Effect of Preconditioning and Stress Relaxation on Local Collagen Fiber Re-Alignment: Inhomogeneous Properties of Rat Supraspinatus Tendon

McKay Orthopaedic Research Laboratory, University of Pennsylvania, Philadelphia, PA 19104-6081, USA.
Journal of Biomechanical Engineering (Impact Factor: 1.78). 03/2012; 134(3):031007. DOI: 10.1115/1.4006340
Source: PubMed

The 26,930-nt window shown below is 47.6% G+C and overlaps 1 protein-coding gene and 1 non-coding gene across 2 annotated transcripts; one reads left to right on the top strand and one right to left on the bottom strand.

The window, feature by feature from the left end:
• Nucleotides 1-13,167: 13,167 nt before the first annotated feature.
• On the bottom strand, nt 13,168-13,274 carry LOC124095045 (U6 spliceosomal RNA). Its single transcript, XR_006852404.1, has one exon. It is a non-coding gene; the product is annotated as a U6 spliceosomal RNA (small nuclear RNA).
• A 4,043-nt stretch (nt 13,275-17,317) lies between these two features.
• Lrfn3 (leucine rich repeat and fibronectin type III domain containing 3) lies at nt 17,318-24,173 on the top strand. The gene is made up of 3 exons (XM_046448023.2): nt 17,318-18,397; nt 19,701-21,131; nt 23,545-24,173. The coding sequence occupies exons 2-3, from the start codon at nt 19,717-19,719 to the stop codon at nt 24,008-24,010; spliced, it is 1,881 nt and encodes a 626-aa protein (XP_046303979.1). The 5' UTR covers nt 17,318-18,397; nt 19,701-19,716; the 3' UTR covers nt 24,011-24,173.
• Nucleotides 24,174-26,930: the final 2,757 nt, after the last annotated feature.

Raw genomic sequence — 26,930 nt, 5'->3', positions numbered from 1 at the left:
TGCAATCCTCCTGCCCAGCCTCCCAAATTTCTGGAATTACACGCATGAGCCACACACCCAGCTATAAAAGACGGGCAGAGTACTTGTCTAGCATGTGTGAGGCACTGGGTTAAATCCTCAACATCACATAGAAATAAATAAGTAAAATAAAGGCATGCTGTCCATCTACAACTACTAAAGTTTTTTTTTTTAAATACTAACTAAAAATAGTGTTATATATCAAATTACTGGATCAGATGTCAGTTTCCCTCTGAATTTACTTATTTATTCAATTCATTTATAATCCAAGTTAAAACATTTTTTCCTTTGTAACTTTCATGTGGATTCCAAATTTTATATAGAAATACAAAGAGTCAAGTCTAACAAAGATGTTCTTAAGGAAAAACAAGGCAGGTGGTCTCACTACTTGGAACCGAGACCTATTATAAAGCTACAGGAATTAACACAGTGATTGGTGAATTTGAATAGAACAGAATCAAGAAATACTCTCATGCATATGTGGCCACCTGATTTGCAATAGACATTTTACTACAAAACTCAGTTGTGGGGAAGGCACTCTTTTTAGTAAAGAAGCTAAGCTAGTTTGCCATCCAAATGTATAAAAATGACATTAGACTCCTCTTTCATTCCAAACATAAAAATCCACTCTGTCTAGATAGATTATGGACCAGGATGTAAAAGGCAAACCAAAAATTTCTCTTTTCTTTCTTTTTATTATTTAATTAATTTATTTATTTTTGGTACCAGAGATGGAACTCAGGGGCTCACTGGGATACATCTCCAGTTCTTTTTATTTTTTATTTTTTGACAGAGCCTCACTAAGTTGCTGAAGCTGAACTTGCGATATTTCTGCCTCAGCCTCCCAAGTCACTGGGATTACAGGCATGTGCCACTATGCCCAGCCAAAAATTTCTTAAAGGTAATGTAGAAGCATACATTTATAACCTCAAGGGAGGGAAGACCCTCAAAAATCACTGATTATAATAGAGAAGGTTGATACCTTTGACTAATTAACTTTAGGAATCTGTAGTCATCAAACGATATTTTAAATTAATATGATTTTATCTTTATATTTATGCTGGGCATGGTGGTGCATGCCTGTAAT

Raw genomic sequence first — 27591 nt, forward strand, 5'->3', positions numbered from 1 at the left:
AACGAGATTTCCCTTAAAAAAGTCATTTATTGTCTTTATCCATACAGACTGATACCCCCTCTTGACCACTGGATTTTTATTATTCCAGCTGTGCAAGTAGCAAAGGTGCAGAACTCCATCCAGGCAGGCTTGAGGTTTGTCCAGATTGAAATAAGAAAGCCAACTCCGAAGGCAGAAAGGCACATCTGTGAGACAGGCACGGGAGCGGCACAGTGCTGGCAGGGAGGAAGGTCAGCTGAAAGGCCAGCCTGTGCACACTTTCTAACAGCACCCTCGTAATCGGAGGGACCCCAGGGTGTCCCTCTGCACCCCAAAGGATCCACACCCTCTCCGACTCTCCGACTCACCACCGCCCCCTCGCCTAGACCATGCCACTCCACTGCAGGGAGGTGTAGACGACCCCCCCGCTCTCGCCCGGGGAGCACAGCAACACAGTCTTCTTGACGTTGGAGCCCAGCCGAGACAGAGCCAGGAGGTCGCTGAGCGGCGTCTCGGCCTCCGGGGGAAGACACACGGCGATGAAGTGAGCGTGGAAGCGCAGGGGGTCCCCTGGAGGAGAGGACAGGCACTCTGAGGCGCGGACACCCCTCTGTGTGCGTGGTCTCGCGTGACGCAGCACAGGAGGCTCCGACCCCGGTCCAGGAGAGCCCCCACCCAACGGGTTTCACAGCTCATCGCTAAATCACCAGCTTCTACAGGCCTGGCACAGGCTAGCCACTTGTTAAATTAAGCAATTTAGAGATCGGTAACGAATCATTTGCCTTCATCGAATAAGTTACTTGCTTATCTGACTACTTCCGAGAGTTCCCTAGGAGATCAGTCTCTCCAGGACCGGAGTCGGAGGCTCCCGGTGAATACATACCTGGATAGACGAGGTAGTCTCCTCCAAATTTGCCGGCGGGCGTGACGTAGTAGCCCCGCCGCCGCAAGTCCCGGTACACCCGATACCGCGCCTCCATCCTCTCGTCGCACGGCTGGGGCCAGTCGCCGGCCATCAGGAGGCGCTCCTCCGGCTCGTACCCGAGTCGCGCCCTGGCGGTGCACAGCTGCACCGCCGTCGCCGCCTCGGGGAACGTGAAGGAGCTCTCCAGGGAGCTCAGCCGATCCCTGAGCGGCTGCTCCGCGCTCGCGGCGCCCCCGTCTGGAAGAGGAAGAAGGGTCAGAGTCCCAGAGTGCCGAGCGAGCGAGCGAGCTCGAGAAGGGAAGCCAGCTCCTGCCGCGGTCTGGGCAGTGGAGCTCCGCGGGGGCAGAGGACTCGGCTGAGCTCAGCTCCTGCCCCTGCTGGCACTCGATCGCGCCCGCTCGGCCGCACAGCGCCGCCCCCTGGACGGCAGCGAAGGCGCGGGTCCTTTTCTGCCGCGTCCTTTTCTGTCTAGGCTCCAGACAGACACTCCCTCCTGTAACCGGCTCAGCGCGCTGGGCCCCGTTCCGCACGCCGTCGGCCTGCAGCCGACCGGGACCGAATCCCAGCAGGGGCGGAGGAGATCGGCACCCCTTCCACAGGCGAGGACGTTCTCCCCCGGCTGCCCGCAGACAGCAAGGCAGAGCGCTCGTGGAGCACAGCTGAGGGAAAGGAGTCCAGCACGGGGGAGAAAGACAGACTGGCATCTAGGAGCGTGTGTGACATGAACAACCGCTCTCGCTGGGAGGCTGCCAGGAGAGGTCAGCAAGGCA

Repeatedly and consistently measuring the mechanical properties of tendon is important but presents a challenge. Preconditioning can provide tendons with a consistent loading history to make comparisons between groups from mechanical testing experiments. However, the specific mechanisms occurring during preconditioning are unknown. Previous studies have suggested that microstructural changes, such as collagen fiber re-alignment, may be a result of preconditioning. Local collagen fiber re-alignment is quantified throughout tensile mechanical testing using a testing system integrated with a polarized light setup, consisting of a backlight, 90 deg-offset rotating polarizer sheets on each side of the test sample, and a digital camera, in a rat supraspinatus tendon model, and corresponding mechanical properties are measured. Local circular variance values are compared throughout the mechanical test to determine if and where collagen fiber re-alignment occurred. The inhomogeneity of the tendon is examined by comparing local circular variance values, optical moduli and optical transition strain values. Although the largest amount of collagen fiber re-alignment was found during preconditioning, significant re-alignment was also demonstrated in the toe and linear regions of the mechanical test. No significant changes in re-alignment were seen during stress relaxation. The insertion site of the supraspinatus tendon demonstrated a lower linear modulus and a more disorganized collagen fiber distribution throughout all mechanical testing points compared to the tendon midsubstance. This study identified a correlation between collagen fiber re-alignment and preconditioning and suggests that collagen fiber re-alignment may be a potential mechanism of preconditioning and merits further investigation. In particular, the conditions necessary for collagen fibers to re-orient away from the direction of loading and the dependency of collagen reorganization on its initial distribution must be examined.